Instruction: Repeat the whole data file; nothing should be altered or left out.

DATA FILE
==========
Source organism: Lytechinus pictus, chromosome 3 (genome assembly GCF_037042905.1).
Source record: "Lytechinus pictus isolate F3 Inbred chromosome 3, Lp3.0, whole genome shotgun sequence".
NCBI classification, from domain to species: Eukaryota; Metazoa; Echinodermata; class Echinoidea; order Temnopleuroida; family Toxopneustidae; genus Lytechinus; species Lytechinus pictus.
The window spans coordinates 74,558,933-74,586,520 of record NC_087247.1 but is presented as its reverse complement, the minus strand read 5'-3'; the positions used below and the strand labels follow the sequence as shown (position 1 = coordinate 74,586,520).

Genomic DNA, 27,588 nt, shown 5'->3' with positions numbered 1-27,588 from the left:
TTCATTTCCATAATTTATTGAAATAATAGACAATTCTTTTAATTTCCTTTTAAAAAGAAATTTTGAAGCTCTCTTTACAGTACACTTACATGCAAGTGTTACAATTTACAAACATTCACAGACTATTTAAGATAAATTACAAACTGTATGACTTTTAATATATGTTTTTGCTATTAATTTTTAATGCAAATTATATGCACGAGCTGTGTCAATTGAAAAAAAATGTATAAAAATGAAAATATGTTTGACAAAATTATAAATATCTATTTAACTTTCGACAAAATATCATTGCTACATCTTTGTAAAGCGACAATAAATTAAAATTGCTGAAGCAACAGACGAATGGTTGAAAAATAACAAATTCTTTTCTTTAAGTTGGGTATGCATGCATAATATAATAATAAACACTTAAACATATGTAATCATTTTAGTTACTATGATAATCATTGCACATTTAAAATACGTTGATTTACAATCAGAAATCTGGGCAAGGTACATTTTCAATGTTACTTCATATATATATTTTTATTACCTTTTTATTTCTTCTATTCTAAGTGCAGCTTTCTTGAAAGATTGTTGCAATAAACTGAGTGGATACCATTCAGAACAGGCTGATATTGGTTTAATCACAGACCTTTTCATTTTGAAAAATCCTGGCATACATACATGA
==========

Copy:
Source organism: Lytechinus pictus, chromosome 3 (genome assembly GCF_037042905.1).
Source record: "Lytechinus pictus isolate F3 Inbred chromosome 3, Lp3.0, whole genome shotgun sequence".
NCBI classification, from domain to species: Eukaryota; Metazoa; Echinodermata; class Echinoidea; order Temnopleuroida; family Toxopneustidae; genus Lytechinus; species Lytechinus pictus.
The window spans coordinates 74,558,933-74,586,520 of record NC_087247.1 but is presented as its reverse complement, the minus strand read 5'-3'; the positions used below and the strand labels follow the sequence as shown (position 1 = coordinate 74,586,520).

Genomic DNA, 27,588 nt, shown 5'->3' with positions numbered 1-27,588 from the left:
TTCATTTCCATAATTTATTGAAATAATAGACAATTCTTTTAATTTCCTTTTAAAAAGAAATTTTGAAGCTCTCTTTACAGTACACTTACATGCAAGTGTTACAATTTACAAACATTCACAGACTATTTAAGATAAATTACAAACTGTATGACTTTTAATATATGTTTTTGCTATTAATTTTTAATGCAAATTATATGCACGAGCTGTGTCAATTGAAAAAAAATGTATAAAAATGAAAATATGTTTGACAAAATTATAAATATCTATTTAACTTTCGACAAAATATCATTGCTACATCTTTGTAAAGCGACAATAAATTAAAATTGCTGAAGCAACAGACGAATGGTTGAAAAATAACAAATTCTTTTCTTTAAGTTGGGTATGCATGCATAATATAATAATAAACACTTAAACATATGTAATCATTTTAGTTACTATGATAATCATTGCACATTTAAAATACGTTGATTTACAATCAGAAATCTGGGCAAGGTACATTTTCAATGTTACTTCATATATATATTTTTATTACCTTTTTATTTCTTCTATTCTAAGTGCAGCTTTCTTGAAAGATTGTTGCAATAAACTGAGTGGATACCATTCAGAACAGGCTGATATTGGTTTAATCACAGACCTTTTCATTTTGAAAAATCCTGGCATACATACATGA